On January 7, 1997, Congressman Sam Farr (D-CA) introduced a bill (H.R. 54) in the House of Representatives to remove flowers from the list of eligible ATPA products. The Floral Trade Council claims that ATPA duty-free imports of fresh cut flowers has significantly reduced the number of domestic fresh cut flower growers.
The continual increase in U.S. imports from the ATPA nations and the continual decrease in domestic production of chrysanthemums, carnations, and cut roses over the last several years does suggest that ATPA imports may be negatively affecting U.S. production of these flowers, although other factors may also be responsible for these output declines.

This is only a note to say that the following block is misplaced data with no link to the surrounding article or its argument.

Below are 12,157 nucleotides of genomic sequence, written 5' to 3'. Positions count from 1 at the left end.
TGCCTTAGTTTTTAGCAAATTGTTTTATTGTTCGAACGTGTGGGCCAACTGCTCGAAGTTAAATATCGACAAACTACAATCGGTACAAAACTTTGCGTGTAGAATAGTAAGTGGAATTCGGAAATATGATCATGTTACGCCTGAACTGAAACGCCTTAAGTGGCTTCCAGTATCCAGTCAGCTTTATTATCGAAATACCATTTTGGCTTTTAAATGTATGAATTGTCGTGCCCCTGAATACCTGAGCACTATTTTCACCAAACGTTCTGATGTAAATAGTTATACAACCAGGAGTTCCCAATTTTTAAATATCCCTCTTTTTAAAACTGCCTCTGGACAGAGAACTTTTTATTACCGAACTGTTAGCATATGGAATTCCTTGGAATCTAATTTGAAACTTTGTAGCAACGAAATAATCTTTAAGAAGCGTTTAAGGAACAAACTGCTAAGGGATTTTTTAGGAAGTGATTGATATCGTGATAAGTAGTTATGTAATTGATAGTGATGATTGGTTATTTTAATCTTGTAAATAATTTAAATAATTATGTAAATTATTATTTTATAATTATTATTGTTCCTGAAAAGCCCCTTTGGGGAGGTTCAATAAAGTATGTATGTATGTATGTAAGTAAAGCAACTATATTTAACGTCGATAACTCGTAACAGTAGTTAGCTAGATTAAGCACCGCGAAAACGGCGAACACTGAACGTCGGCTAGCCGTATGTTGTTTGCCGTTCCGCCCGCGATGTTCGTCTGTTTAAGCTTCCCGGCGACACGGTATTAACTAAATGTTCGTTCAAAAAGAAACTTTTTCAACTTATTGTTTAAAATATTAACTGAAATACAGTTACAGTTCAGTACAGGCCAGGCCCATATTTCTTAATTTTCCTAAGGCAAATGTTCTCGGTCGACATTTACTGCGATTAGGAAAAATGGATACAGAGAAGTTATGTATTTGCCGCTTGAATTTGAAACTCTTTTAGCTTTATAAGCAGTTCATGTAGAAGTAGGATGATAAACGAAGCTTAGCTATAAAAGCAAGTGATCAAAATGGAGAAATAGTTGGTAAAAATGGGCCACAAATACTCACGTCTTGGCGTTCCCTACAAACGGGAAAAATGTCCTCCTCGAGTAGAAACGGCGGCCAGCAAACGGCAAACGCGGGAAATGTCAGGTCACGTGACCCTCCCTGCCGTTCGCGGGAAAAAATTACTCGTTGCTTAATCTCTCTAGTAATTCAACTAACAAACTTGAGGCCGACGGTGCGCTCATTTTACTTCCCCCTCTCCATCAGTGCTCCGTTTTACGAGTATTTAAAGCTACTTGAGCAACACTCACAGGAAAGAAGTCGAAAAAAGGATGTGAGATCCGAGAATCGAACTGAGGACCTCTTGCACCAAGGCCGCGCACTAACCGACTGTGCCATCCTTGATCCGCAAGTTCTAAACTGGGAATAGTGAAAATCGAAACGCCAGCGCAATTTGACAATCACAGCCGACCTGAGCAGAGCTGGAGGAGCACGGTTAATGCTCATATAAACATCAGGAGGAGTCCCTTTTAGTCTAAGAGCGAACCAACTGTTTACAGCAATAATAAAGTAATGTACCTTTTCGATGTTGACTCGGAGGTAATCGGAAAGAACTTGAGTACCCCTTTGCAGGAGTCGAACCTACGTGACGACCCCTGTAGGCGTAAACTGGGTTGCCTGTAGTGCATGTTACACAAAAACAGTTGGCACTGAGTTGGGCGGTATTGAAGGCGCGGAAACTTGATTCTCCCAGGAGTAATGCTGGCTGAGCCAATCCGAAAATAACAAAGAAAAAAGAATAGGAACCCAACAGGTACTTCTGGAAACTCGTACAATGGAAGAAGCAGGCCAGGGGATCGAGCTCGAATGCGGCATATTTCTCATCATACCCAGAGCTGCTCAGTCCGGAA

Although domestic employment data for growers of specific types of flowers are not available, the U.S. Department of Agriculture does collect data on the peak number of workers hired by floriculture establishments--i.e., firms that grow a wide variety of flowers for cutting, potted plants, and bedding plants. About 85 percent of floriculture operations used hired workers. The peak number of hired workers in floriculture crops decreased from 114,372 in 1996 to 109,934 in 1997; in 1993 there were 114,458. Thus at a more aggregated level, employment in this sector has been relatively stable over the last few years but did decrease by 4 percent during 1997. These numbers do not include workers at the wholesale and retail level. The wholesale value of all domestically produced cut flowers increased by 5.8 percent in 1997 after increasing by 5.4 percent in 1996. Roses, standard carnations, standard and pompon chrysanthemums account for approximately one-third of total cut flower production and these flowers are grown primarily in California as are cut flowers generally. Thus total cut flower sales have shown modest growth over the last several years, while domestic employment in the floriculture industry has been relatively stable until the decreases experienced in 1997. Thus any workers released by the reduced production of these selected cut flowers may experience difficulties in finding employment in another segment of the cut flower industry in their current geographic location.